Friday, October 17, 2008
Most people know the general rule that polygraph test results are inadmissible (except in New Mexico), but fewer people know that there are several situations in which they can be admitted, as is illustrated by a current case in Idaho. Tyrah Brea Brown and her husband, Keith, are charged with first-degree murder and grand theft by possession of stolen property in connection with the killing of Leslie Carlton Breaw and the theft of a $56,000 escrow check belonging to him. The Browns have maintained that: (1) the check was given to her Keith as payment for paralegal services he provided to Breaw; and that (2) Breaw sexually assaulted Tyrah, with Breaw being shot in the struggle over a gun after Breaw opened fire on Keith during a confrontation over the alleged rape of his wife.
And, after Tyrah was charged, she wanted to prove that these 2 claims were true, so she submitted to a polygraph test conducted by polygrapher Ted Ponticelli. Pontecelli asked five questions, such as whether Tyrah was lying about Breaw sexually assaulting her, whether she shot Breaw, whether she was present when the shooting occurred, and whether she conspired to shoot Breaw or steal his money. Tyrah answered "No" to each question, and Ponticelli said in his report that the responses to the questions were "consistent with truthful answers." The results of Ponticelli's were later confirmed by a third-party polygrapher agreed upon by the prosecution and the defense.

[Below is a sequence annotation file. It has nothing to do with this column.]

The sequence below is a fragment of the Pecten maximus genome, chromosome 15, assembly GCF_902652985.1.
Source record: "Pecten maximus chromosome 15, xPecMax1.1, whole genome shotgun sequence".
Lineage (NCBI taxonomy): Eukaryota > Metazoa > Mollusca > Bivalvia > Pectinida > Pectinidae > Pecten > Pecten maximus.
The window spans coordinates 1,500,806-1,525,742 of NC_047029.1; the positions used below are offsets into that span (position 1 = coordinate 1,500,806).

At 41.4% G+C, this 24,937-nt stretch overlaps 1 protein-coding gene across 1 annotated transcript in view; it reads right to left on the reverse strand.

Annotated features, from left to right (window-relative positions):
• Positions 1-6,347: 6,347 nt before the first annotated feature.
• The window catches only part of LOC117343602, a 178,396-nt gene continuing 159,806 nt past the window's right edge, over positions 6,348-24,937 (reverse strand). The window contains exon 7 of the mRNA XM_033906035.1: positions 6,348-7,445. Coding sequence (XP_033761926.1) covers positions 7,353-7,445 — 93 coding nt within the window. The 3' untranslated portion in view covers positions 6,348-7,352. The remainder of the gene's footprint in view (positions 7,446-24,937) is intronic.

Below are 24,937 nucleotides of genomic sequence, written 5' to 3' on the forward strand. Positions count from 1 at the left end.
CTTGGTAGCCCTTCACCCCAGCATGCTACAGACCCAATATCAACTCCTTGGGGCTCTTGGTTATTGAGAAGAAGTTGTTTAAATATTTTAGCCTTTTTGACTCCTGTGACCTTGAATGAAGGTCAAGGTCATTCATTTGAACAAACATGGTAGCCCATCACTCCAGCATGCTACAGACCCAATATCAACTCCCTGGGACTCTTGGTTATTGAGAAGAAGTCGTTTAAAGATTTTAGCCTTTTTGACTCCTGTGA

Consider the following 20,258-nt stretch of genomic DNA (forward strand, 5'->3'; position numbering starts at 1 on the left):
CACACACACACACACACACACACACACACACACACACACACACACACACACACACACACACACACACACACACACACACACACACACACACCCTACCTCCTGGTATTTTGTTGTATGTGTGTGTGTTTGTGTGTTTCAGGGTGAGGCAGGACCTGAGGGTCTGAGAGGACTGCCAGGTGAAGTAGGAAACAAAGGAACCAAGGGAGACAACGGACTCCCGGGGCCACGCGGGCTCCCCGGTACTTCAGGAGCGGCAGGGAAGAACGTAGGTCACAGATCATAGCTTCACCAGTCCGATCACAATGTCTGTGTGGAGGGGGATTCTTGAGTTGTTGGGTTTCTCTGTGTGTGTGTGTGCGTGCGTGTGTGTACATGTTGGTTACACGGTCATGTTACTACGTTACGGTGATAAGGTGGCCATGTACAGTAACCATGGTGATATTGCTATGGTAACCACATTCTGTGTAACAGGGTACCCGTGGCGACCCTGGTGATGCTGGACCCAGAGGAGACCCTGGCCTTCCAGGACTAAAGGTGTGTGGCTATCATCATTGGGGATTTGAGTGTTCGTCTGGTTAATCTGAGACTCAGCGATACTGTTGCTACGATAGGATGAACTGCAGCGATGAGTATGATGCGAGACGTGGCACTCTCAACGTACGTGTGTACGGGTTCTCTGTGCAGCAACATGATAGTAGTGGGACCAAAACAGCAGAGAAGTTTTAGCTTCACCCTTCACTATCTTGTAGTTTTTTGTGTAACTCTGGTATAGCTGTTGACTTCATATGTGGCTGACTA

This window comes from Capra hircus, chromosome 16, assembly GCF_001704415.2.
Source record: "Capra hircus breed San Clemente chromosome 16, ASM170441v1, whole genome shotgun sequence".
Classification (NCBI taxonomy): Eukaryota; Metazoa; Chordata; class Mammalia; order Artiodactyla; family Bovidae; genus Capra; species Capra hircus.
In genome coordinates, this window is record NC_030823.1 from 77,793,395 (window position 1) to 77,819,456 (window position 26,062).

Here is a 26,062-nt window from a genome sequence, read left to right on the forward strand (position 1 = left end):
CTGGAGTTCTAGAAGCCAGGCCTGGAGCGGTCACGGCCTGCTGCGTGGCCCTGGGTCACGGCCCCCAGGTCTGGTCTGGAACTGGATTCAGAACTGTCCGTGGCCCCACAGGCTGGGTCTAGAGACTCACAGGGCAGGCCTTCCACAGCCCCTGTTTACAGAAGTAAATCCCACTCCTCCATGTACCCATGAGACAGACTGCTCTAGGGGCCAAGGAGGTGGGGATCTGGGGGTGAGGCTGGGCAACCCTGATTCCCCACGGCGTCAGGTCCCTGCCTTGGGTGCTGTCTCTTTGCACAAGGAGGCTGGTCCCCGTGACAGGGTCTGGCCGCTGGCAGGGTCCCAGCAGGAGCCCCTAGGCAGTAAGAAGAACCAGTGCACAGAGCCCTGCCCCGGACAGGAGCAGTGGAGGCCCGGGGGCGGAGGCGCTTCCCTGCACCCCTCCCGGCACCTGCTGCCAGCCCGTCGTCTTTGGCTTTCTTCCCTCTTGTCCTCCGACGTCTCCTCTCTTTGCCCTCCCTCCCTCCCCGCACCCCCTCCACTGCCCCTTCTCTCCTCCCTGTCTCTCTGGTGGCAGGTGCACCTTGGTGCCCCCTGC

What this means, according to an article on the case, is that these results will be admissible should Tyrah's case reach trial because "[t]he results of polygraph exams can be admissible in Idaho criminal courts if the state, the defense and the court agree to their admission." This is indeed a correct statement of the law because, as noted by the Supreme Court of Idaho in State v. Perry, 81 P.3d 1230, 1235 (Idaho 2003), "polygraph evidence may be admissible in instances where the parties stipulate to the admission of the evidence,...in probation revocation hearings,...and in other informal hearings where the rules of evidence do not apply,...at the discretion of the trial court or presiding official."
Thus, in Idaho, as in most states, if you are a criminal defense attorney and have every reason to believe that your client is telling the truth and would pass a polygraph test, you should attempt to get the prosecution to stipulate that the results of a polygraph test taken by your client will be admissible at trial. Of course, if you have the slightest doubt, it might be better to keep Pandora's Box closed